At the FSB, Carney’s impact will come largely from “naming and shaming.” He has already listed 29 banks (none Canadian) that need special attention because they’re so big and interconnected that letting any one of them fail would jeopardize the global economy. As well, he plans to name “systemically important non-bank financial entities,” like some hedge funds, which amount to a shadow lending sector that must somehow be reined in.

All this is key to making financial markets less volatile, preventing the sudden freezing up of credit that can turn a slump into a full-blown recession. In his first speech as FSB chairman this week, Carney told a business audience in London that liquidity—the ability of companies, individuals and financial institutions to borrow—has swung too wildly in recent years. Scared by the staggering debt problems of Greece, Italy and other European countries, the continent’s private lenders are again pulling back. “The effects are not limited to Europe,” Carney warned. “As global liquidity recedes, volatility is increasing and activity falling.”

As he takes over the FSB for a three-year term, Carney will remain the Bank of Canada governor. The conditions he faces on the home front are worrying at best. Canada lost 54,000 full-time jobs in October, the worst one-month drop since the 2009 recession. Back in those dark days, Carney took the unprecedented step of guaranteeing low interest rates for 15 months, a market-calming innovation copied this year by the U.S. Federal Reserve.

But Carney has scant room to drop the Bank of Canada’s benchmark rate, already just one per cent, to boost the economy. That puts pressure on Finance Minister Jim Flaherty to either spend or cut taxes to aid growth. Indeed, the G20’s Cannes communiqué committed countries with sound balance sheets, including Canada, to take “discretionary measures to support domestic demand should economic conditions materially worsen.”

Even before the release of October’s grim jobs figures, the outlook was deteriorating. Carney’s forecasters project Canada’s economy will grow just 1.9 per cent next year, down from a disappointing 2.1 per cent this year. When Flaherty delivered last spring’s budget, he expected growth near three per cent this year and next. This week he backed off his pledge to balance the federal books by 2014, admitting the weaker economy has forced him to push that target out to 2015. As well, Flaherty cut in half an Employment Insurance premium hike scheduled for Jan. 1, a move that will cost Ottawa $600 million a year, but will leave that cash in the pockets of workers and companies—a shift from deficit-shrinking austerity to stimulus.

Changing tack with the economic winds is unavoidable. But short-term course corrections won’t satisfy experts who demand urgent attention to Canada’s longer-term challenges. From retirement, Dodge has used his prestige to warn that Canada’s manufacturing base, especially in Ontario, is in trouble, and that governments must prepare for an inevitable health-care cost crunch as Canada’s baby boomers retire. Kevin Page, the parliamentary budget officer, recently estimated that an aging population—which means a smaller tax haul and bigger health and other outlays—will leave Ottawa and the provinces with a $46-billion-a-year fiscal gap to fix by cutting spending or hiking taxes. Another worry, recently highlighted by the International Monetary Fund, is historically high Canadian household debt compared to incomes.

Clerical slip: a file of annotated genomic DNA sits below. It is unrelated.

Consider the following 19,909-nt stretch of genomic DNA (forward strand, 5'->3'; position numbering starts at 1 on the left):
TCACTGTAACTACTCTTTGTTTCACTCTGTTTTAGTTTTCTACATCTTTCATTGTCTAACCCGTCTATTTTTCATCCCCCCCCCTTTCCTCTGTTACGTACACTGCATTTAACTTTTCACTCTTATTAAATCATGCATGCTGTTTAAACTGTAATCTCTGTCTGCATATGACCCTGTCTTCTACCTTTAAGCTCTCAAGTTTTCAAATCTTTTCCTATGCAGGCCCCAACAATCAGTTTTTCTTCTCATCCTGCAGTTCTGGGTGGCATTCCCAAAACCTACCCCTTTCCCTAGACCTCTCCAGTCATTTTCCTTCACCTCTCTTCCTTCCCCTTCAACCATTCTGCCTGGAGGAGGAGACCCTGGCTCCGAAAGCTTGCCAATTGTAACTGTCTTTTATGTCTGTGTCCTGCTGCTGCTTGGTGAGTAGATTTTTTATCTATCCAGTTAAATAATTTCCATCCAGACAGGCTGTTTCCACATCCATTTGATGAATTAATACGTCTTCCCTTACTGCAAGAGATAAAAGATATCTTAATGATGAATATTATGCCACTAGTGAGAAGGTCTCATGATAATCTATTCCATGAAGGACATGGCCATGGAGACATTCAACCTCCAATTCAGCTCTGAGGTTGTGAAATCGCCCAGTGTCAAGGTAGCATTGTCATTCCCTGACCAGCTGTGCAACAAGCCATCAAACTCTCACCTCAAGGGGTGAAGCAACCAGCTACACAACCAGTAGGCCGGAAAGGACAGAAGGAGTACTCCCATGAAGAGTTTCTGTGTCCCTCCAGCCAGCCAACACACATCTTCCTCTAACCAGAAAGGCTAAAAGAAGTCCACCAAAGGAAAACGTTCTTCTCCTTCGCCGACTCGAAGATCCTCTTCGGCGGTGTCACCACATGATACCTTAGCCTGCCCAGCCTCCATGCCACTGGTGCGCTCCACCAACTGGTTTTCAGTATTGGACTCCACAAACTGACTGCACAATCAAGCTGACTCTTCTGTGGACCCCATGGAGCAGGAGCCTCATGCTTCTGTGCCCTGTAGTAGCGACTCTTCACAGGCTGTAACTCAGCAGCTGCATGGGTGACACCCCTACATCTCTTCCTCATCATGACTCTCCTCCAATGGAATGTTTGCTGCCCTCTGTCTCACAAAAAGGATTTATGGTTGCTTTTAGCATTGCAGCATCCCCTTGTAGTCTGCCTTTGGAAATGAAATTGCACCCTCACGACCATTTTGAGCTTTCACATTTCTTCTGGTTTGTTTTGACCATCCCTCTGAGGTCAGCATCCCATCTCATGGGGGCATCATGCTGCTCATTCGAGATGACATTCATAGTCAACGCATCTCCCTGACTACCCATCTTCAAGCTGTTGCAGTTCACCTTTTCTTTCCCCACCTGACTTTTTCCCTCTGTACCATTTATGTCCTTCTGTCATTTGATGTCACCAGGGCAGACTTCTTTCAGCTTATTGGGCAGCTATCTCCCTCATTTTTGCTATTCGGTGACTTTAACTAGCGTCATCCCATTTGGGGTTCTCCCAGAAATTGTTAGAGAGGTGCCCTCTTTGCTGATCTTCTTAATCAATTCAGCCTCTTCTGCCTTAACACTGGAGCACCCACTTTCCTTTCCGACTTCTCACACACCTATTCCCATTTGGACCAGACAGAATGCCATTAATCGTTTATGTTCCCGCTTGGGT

Deep concerns like these don’t fit with the reassuring story of economic competence that’s now closely associated with Carney’s enviable image. Don McCutchan, an international policy adviser at the Toronto law firm Gowlings and a former senior federal official, calls Carney “tough, effective and the smartest guy in the room.” But McCutchan also sees the government’s continued touting of Canada’s sturdy banks and low deficits as a worn-out pitch. “When you go to the World Bank and the IMF meetings,” he says, “they’re very quickly tiring of hearing how great Canada is.” After all, the federal books were cleaned up and banking rules toughened up more than a decade ago. “Our progress was made from 1995 to 2003,” he says, “and we’ve been leaning on the oars since then.”

McCutchan points out Canada hasn’t solved its chronic problem of low productivity growth. It’s manufacturing sector has struggled, while the mining and energy sectors took up the slack. Riding a commodity boom, he adds, isn’t much of a strategy. But cutting-edge technology companies and top-flight research institutions, hallmarks of innovative economies, aren’t obvious Canadian advantages. “Where are our great universities?” he asks. “Why is there only one Research In Motion? Why aren’t there 10 RIMs?”

Those aren’t questions for the Bank of Canada governor, or even the FSB chairman. They must be posed to politicians in charge of setting broader policy. As Cannes showed, though, immediate worries have a way of crowding out long-term thinking in times of high economic anxiety. Trusted by a jittery world to ease the risk of the next crisis, Carney represents the best of a smart, tough Canadian regulatory style. But his job, for all its global profile, is limited. Canadians might well wonder when equally impressive leadership will emerge to tackle challenges that have less to do with safeguarding the next quarter’s growth and more with securing the next generation’s prosperity.